Two LM317 Based Voltage and Constant Current Regulator Circuit

I have read some articles on on the following circuit. I was wondering if I can create such a Voltage and Constant Current Regulator for my Power Supply or not.

My Question is - is this circuit Practical? And will 1 Watt power rating's Variable Resistances and 2 Watt Ratings Resistances work?

Here the first LM317 is used as Current Regulator and the Second one as Voltage Regulator. I was also wondering if this ordering is correct, or if this has to be reversed - i.e. first voltage regulator and then Current Regulator to make it work better. Please help.

PS: I need this circuit to regulate Voltage and keep the output current to a configurable Constant level.

3 Answers

This really isn't a good solution. You have two regulators, each with their own voltage drop and power loss, full load current running through a potentiometer and inability to reduce output voltage to zero. It would be much better to get a proper design using one output stage with voltage and current limiting.

Figure 1. A two LM317 solution for those who insist. Source: ON-Semi datasheet.

See Smartest way to use current limit using LM317? for a full description of a working solution to some of these problems if you wish to continue with LM317s for this application. I give a detailed explanation of the circuit operation in that answer.

• You argue for one output stage that hansles both voltage and current regulation, yet you show a design with two separate stages? (And what is "current drop"?) Commented Apr 30, 2016 at 9:52
• I think I covered myself with "if you wish to continue with LM317s for this application". The current drop was a brain seizure. I'll fix it, thanks. Commented Apr 30, 2016 at 10:03
• Thanks for your reply. Few questions on the circuit you gave - 1. Is the Current Regulator a Constant Current Regulator, or a Max Current Limit Regulator? I mean, will it allow me to adjust the Current flow at output, or just allow me to adjust max allowed Current Flow at output? 2. Which transistors could I use in place of Q1 and Q2 3. What is the value of Rsc? Commented Apr 30, 2016 at 13:35
• (1) When the power supply has adjustable current and voltage limits the load will determine which limits first. If the resistance is low the current will be limited. If the resistance is high the voltage will be limited. Current limit is adjustable. (2) Q1 and 2 are constant current sinks. You need FETs. (3) For Rsc see the linked answer. Commented Apr 30, 2016 at 19:02

is this circuit Practical?

It's nearly practical - the main problem is that you haven't got a decoupler capacitor on the input power to the 2nd regulator in the chain. This will probably cause instability under certain load conditions.

Put another 1uF capacitor at the input pin to ground/0V.

Regarding the power ratings - the 100 ohm resistor is only going to "see" 1.25V between Vout and ref therefore the power is only about 16 mW.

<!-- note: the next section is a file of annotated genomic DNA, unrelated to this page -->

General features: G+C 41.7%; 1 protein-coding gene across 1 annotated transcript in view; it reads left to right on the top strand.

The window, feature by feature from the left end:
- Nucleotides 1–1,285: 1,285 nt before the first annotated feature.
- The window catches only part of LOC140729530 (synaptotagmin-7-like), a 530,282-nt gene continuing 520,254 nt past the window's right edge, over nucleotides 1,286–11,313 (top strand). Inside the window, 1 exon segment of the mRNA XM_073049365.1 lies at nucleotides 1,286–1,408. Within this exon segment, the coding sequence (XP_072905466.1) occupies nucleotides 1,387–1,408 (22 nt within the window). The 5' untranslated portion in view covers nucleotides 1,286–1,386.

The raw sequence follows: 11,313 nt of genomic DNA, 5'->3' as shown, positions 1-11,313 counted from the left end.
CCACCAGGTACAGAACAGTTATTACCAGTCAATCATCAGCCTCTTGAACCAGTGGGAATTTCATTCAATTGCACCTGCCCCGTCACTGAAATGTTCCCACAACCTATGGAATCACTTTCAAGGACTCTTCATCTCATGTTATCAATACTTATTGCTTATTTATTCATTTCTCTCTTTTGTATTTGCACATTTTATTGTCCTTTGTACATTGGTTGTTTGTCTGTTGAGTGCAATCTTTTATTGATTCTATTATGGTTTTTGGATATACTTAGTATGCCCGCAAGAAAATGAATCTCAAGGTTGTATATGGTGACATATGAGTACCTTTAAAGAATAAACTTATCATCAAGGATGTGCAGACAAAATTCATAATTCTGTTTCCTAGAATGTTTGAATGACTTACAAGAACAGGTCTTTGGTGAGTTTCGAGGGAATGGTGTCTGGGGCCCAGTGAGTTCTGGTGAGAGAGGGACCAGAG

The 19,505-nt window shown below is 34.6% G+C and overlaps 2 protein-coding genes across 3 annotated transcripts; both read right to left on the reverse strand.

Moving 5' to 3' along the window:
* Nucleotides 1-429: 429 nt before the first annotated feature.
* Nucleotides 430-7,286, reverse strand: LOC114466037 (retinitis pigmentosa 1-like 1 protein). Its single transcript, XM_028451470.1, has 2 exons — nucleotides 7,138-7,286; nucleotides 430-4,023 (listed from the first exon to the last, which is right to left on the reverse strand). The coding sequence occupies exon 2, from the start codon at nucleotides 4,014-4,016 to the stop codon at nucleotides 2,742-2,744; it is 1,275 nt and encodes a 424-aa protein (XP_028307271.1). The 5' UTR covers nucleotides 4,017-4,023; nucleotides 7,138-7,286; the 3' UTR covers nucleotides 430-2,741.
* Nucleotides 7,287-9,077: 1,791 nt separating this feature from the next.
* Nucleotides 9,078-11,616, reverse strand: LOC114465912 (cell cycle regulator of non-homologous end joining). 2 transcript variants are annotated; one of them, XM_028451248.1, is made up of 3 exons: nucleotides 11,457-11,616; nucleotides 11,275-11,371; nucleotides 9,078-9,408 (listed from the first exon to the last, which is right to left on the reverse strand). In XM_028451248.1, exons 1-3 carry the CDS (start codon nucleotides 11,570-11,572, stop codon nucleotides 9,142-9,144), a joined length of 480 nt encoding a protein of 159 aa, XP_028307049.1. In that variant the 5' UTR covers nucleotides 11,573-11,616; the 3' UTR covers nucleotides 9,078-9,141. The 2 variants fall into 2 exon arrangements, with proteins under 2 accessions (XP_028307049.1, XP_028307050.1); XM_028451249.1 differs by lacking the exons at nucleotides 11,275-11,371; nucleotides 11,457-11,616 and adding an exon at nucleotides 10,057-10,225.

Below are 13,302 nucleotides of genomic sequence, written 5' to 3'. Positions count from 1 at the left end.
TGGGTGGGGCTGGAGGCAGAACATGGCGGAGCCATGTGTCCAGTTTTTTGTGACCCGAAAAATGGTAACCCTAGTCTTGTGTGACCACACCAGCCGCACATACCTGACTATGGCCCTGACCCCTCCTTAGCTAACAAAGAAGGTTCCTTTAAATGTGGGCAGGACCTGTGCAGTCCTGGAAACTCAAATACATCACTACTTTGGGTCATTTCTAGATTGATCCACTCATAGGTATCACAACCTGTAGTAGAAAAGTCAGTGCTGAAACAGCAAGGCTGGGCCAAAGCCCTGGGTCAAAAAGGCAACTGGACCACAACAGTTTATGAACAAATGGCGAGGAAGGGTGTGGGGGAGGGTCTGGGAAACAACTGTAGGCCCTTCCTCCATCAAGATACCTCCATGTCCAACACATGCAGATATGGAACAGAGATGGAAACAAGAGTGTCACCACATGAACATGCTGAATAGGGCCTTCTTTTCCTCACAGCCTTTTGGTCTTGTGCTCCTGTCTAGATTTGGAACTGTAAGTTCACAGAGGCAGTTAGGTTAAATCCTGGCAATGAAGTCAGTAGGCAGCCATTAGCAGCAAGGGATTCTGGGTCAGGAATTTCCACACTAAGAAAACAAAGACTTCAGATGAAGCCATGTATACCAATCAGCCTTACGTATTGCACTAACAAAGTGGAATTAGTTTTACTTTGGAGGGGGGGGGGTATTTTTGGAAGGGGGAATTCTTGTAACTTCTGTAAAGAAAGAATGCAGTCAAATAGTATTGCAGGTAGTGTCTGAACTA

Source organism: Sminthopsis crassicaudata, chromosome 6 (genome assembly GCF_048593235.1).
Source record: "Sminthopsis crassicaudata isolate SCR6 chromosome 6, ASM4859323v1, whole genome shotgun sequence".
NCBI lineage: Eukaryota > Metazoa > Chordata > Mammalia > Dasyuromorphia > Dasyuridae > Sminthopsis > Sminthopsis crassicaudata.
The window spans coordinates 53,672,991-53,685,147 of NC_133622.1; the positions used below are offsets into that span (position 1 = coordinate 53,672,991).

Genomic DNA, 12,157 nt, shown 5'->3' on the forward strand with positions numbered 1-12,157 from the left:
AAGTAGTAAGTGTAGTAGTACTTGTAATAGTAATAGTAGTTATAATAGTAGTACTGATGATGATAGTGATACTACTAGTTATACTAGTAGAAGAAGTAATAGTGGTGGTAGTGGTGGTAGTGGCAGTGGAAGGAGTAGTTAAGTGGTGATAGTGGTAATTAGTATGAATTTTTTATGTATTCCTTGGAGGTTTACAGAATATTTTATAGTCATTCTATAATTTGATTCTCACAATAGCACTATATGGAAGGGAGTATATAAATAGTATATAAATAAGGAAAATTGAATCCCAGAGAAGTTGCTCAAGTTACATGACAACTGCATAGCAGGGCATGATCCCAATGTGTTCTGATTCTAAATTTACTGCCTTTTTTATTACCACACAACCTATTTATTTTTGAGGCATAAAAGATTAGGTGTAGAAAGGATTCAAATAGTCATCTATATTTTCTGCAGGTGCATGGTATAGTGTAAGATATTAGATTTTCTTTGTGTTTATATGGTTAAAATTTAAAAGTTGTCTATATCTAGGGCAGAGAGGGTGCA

The potentiometer (VR2) is subject to the same current as the 100 ohm i.e. 12.5 mA. Maximum power is when the potk is fully extended to 1k i.e. 160 mW.

VR1 is going to be a problem as per Wouter's answer.

There is a problem with VR1. At maximum current, the circuit can deliver 1A. The wiper of a normal potentiometer is not rated for such a current.

Calculation: regulate down to 0.5A. That will use 1.2 Ohm of VR1's resistance, in which 0.3 Watt will be dissipated. The full VR1 can easiliy handle this, but the very small part of VR1 you are using in this (0.5 A current-limited) setting lilkely won't. (1.2 Ohm is 0.1% of 1k)

Also note that the scale of VR1 will be far from linear: the above calculation shows that the 1A is fully right, 0.5A is 0.1% back from full.

The 100uF capacitor feels a bit low for my liking. IIR the rul;e of thumb more like 1000uF per 1A.

When ser for 1A and shorted, your output will be 0V, and the first LM317 will take the full 1A current. The input voltage can be sqrt(2)*12 ~ 17V, so the chip will dissipate 17W. That requires some good cooling. (It can be a bit better because the diodes have some drop, but it can get worse due to tolerances in the trafo and the mains voltage).

• Thanks Wouter for your reply. I understand the heating problem. And 100uF is my mistake. It should be 1000uF or 2200uF. But I really didn't get the problem with VR1. Please can you explain, what solution you are suggesting for VR1 issue? Commented Apr 30, 2016 at 13:38
• Firsts a potentiometer will have a current rating for the wiper. You are likely to exceed it. Second a potentiometer has a power rating for the total track. If you use only a part, it will take only that part of the power rating. You are likely to exceed that. A solution could be an old-fashioned bulky and costly wire-wound potentiometer. Commented May 8, 2016 at 7:41
• Hey @Wouter van Ooijen I managed to create the circuit and using a wirewound type pot. It is working. I just placed the voltage regulator before the current regulator circuit. The only issue is - I used a 18-0-18 Transformer 500mA rated (I intentionally used less current one), R3 changed to 2 Ohm and R1 to 220 Ohm and managed to get only 0-100 mA of Current Regulation. Any idea what went wrong? Is value of higher value of R1 impacting somehow? Ideally 1.25/2 = 0.625mA should be max expected; since my Transformer is 500mA I expected to get approx 450mA of Current, but I didn't. Commented May 30, 2016 at 22:22
• I can't see all consequences of what you describe, but why voltage regulation before the current regulation? That defeats the purpose of the voltage regulation. Commented May 31, 2016 at 5:43